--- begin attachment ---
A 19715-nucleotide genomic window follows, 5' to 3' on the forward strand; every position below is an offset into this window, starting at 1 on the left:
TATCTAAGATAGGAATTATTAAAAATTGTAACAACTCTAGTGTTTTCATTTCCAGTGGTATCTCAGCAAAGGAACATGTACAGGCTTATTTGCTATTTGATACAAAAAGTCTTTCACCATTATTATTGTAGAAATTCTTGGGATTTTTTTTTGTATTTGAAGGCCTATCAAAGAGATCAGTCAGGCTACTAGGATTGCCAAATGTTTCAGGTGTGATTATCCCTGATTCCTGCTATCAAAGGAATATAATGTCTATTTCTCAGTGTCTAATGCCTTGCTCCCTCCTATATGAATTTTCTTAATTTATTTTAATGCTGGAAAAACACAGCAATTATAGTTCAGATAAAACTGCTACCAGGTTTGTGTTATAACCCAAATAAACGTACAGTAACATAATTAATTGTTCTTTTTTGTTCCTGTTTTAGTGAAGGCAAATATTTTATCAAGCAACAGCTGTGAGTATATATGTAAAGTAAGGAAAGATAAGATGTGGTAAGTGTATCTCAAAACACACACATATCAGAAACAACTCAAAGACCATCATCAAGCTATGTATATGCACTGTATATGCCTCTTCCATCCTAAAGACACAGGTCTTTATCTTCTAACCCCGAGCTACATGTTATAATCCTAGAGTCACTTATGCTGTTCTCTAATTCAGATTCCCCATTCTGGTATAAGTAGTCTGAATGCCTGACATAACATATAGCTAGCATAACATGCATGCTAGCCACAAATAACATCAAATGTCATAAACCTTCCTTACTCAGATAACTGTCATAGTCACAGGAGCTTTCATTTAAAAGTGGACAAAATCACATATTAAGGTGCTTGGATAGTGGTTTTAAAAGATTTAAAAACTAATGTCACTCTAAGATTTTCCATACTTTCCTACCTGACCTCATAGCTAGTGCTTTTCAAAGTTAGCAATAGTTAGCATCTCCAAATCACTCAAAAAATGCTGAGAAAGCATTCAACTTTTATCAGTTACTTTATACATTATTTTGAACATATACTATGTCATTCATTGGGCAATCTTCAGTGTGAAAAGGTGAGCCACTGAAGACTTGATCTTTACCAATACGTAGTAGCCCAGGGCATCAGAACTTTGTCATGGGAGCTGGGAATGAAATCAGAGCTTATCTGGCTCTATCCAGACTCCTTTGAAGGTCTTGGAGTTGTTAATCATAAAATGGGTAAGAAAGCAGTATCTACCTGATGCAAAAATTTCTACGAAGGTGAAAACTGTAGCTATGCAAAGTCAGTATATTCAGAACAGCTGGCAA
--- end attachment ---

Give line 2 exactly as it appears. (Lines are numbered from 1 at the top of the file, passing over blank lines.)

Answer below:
TATCTAAGATAGGAATTATTAAAAATTGTAACAACTCTAGTGTTTTCATTTCCAGTGGTATCTCAGCAAAGGAACATGTACAGGCTTATTTGCTATTTGATACAAAAAGTCTTTCACCATTATTATTGTAGAAATTCTTGGGATTTTTTTTTGTATTTGAAGGCCTATCAAAGAGATCAGTCAGGCTACTAGGATTGCCAAATGTTTCAGGTGTGATTATCCCTGATTCCTGCTATCAAAGGAATATAATGTCTATTTCTCAGTGTCTAATGCCTTGCTCCCTCCTATATGAATTTTCTTAATTTATTTTAATGCTGGAAAAACACAGCAATTATAGTTCAGATAAAACTGCTACCAGGTTTGTGTTATAACCCAAATAAACGTACAGTAACATAATTAATTGTTCTTTTTTGTTCCTGTTTTAGTGAAGGCAAATATTTTATCAAGCAACAGCTGTGAGTATATATGTAAAGTAAGGAAAGATAAGATGTGGTAAGTGTATCTCAAAACACACACATATCAGAAACAACTCAAAGACCATCATCAAGCTATGTATATGCACTGTATATGCCTCTTCCATCCTAAAGACACAGGTCTTTATCTTCTAACCCCGAGCTACATGTTATAATCCTAGAGTCACTTATGCTGTTCTCTAATTCAGATTCCCCATTCTGGTATAAGTAGTCTGAATGCCTGACATAACATATAGCTAGCATAACATGCATGCTAGCCACAAATAACATCAAATGTCATAAACCTTCCTTACTCAGATAACTGTCATAGTCACAGGAGCTTTCATTTAAAAGTGGACAAAATCACATATTAAGGTGCTTGGATAGTGGTTTTAAAAGATTTAAAAACTAATGTCACTCTAAGATTTTCCATACTTTCCTACCTGACCTCATAGCTAGTGCTTTTCAAAGTTAGCAATAGTTAGCATCTCCAAATCACTCAAAAAATGCTGAGAAAGCATTCAACTTTTATCAGTTACTTTATACATTATTTTGAACATATACTATGTCATTCATTGGGCAATCTTCAGTGTGAAAAGGTGAGCCACTGAAGACTTGATCTTTACCAATACGTAGTAGCCCAGGGCATCAGAACTTTGTCATGGGAGCTGGGAATGAAATCAGAGCTTATCTGGCTCTATCCAGACTCCTTTGAAGGTCTTGGAGTTGTTAATCATAAAATGGGTAAGAAAGCAGTATCTACCTGATGCAAAAATTTCTACGAAGGTGAAAACTGTAGCTATGCAAAGTCAGTATATTCAGAACAGCTGGCAA